One window slid open, and a man called out a number. Then another. Two couples were called up. It was obvious what was going on. One was given their visa, and the other was denied.

We looked at each other and knew that this was it. Either way, this was the day we would know, for sure, whether we would be able to go to the US together.

Our numbers were called, and we stepped up to the window.

We handed over our book.

The man leafed through it, and stopped on one of our support letters. He asked about the kind of work we do, and shared that his parents had been missionaries in Thailand.

I honestly can’t remember all the specifics, besides the fact that he spoke to us together and separately, and then gave Leo his passport, saying that his visa was approved. We had 6 months to get to the US for the next steps of the process.

We waited in another line for about an hour for them to put the official visa in his passport, and walked away from the Embassy crying… but this time, happy tears!

Miracle Morales

Between Leo’s accident, a rough pregnancy, and the exhaustion of the first year of being parents, I feel like I’ve lost the last 2 years of my life.  Lol! I also realized that I hadn’t written out the story of our miracle.

It’s long, but worth the read!  Even as I’m typing this out, it isn’t lost on me that some of the characters in this story were people God used to bring other seasons of my life full-circle in HIS story of redemption.

For those of you who have known us for a while, you know that I had quite a few years when I struggled with my health.  As soon as we were married, we took the “we’ll trust God” approach with growing our family, and didn’t really use any measures to prevent it from happening.

After a while, we knew something was wrong.

After finally seeing a fertility specialist here once we go to the States, we got some heartbreaking news:  I probably wouldn’t be able to get pregnant.  He said “we could pump you full of hormones and try, but if I were you, I’d think about just saving my money.”  We were determined to do something, but the day I went in for another check-up, the doctor found yet another cyst on my ovaries and said that there was nothing he could do.

That was in 2014, right around when we got Canela.

Our marriage had been through some hard times before, but nothing like that year.  I felt so guilty, so ashamed, so sorry that Leo had married me.  I knew he would be an amazing dad, and I felt like I was holding him back from something he was made to do.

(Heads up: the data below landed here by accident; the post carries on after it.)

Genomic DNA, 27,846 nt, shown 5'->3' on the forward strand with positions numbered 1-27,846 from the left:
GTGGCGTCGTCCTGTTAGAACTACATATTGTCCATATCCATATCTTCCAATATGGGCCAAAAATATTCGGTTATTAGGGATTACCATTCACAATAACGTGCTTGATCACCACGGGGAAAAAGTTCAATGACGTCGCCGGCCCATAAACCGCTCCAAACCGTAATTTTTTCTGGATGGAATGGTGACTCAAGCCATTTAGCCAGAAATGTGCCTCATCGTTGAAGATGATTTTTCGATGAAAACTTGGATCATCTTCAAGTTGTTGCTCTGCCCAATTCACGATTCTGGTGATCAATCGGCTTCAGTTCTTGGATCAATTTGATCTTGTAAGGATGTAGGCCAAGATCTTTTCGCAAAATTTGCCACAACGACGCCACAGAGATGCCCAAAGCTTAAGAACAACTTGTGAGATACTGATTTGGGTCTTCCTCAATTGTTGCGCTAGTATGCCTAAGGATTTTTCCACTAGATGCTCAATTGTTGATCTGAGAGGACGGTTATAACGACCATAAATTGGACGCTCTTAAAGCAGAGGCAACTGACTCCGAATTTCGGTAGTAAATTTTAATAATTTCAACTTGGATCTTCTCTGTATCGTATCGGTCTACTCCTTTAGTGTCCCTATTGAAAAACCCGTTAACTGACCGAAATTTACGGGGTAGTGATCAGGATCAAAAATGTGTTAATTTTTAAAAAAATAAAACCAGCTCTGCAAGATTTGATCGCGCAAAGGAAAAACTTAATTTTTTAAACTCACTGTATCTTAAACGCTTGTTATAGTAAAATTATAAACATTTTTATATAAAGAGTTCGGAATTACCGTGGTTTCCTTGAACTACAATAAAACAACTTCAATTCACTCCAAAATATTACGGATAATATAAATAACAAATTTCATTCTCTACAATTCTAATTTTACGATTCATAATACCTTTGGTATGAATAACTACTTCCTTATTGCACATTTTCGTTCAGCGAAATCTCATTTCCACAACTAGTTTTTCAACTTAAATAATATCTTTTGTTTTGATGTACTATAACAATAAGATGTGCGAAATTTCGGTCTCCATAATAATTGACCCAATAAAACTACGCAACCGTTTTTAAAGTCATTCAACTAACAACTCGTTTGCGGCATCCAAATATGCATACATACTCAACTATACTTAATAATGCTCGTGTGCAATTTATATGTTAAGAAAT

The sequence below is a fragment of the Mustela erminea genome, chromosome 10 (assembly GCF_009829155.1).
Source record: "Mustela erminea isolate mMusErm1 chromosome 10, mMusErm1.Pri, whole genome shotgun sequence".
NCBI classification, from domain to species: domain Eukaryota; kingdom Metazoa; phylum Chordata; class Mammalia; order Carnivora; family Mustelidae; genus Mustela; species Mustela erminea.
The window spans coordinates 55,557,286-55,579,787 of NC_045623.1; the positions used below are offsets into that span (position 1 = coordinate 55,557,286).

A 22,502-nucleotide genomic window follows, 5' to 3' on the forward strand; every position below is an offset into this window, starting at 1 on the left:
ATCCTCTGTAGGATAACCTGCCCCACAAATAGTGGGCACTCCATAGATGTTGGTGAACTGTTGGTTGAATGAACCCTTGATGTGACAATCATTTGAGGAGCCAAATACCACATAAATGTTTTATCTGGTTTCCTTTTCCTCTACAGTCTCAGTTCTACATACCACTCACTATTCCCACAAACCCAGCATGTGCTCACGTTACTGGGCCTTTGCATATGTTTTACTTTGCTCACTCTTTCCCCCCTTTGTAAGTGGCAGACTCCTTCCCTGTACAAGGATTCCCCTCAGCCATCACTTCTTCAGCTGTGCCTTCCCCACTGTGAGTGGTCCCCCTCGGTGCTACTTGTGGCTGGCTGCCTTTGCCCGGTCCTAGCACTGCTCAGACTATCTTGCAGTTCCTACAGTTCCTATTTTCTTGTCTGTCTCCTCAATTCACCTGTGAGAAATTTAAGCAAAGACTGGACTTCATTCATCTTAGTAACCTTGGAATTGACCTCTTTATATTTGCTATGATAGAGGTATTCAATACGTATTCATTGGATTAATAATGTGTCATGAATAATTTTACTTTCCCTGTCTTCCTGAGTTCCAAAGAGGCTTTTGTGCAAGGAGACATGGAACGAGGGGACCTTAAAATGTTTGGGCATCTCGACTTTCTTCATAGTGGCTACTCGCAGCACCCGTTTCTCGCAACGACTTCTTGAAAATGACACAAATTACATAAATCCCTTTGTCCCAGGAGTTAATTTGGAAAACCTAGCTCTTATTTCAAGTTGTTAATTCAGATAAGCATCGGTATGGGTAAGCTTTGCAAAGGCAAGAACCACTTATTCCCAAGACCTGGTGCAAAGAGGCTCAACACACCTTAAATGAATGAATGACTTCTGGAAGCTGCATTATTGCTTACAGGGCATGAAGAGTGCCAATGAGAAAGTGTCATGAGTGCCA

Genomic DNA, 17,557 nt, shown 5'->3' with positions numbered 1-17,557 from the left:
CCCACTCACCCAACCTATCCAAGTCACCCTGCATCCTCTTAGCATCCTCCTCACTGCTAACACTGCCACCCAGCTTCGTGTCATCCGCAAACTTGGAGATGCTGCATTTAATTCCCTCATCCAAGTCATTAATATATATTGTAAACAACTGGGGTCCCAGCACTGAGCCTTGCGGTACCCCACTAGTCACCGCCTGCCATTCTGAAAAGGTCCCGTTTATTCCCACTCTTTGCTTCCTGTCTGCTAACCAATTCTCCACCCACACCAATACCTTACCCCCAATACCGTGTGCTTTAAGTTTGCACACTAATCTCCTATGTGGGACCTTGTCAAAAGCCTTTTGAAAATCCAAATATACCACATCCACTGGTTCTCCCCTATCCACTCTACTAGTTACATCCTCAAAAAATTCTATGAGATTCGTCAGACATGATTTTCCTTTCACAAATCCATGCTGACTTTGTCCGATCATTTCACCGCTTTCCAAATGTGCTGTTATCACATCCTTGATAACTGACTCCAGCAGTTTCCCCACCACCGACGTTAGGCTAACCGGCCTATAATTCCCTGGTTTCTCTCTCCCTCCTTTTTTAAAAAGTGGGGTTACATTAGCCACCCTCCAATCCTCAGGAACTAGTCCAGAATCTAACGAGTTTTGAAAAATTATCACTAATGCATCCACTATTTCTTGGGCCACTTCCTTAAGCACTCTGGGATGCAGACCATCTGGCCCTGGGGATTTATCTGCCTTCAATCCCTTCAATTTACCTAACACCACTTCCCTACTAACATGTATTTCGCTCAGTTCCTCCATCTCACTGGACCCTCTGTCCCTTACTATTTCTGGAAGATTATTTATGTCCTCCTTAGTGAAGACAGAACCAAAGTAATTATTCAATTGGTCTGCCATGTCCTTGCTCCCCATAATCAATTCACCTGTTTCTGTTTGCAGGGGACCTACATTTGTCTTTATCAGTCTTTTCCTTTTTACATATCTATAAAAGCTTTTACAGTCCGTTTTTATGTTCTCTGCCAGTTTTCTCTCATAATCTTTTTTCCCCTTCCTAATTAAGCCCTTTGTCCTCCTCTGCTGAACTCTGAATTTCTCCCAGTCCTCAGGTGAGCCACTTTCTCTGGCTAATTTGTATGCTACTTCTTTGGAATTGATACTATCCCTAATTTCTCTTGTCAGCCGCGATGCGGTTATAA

We had to take an honest look at each other and ask 

“Am I enough for you?”

“Are we enough for each other?”

“If it is just the two of us for the rest of our lives, will we be ok?”

We had to die to the idea of being parents. 

Sidenote: Yes, adoption is an option for most couples, but this is before Leo was able to become a citizen, and we knew we weren’t in the place to even try to adopt or foster. 

Fast forward 2 years to the accident.  Leo had taken a brave step to quit his job so he could focus on his ministry and music full-time, and 2 days later falls and shatters his elbow.

Our dog was about to have puppies.

It was crazy!

As people were coming over to our house to pray for Leo’s healing, a few of them bluntly said

“I feel like Jesus not only wants to heal Leo, but wants to heal you, too”. 

Not just one person… but a few!

*I have had MANY people pray for me over the years… hands on my belly, crying out to Jesus kinds of prayers… “seeing- us-with-a-crib” kind of prayers… and I had honestly not really put any stock in prayers for a baby for a LONG time… but this time was different.

Leo’s mom had come to visit and celebrate Leo’s citizenship ceremony with us, and in the stress of it all, I went off the rails with my diet.  (I had completely changed my eating habits after the news of our infertility to try to help keep my hormones balanced).  I had another bout with a cyst and anemia that about took me down for a while.  The worst days of bleeding, I was in a dear friend’s wedding, or else I would’ve gone to the hospital.

It didn’t feel like God had heard any of the prayers that I was finally willing to let others pray.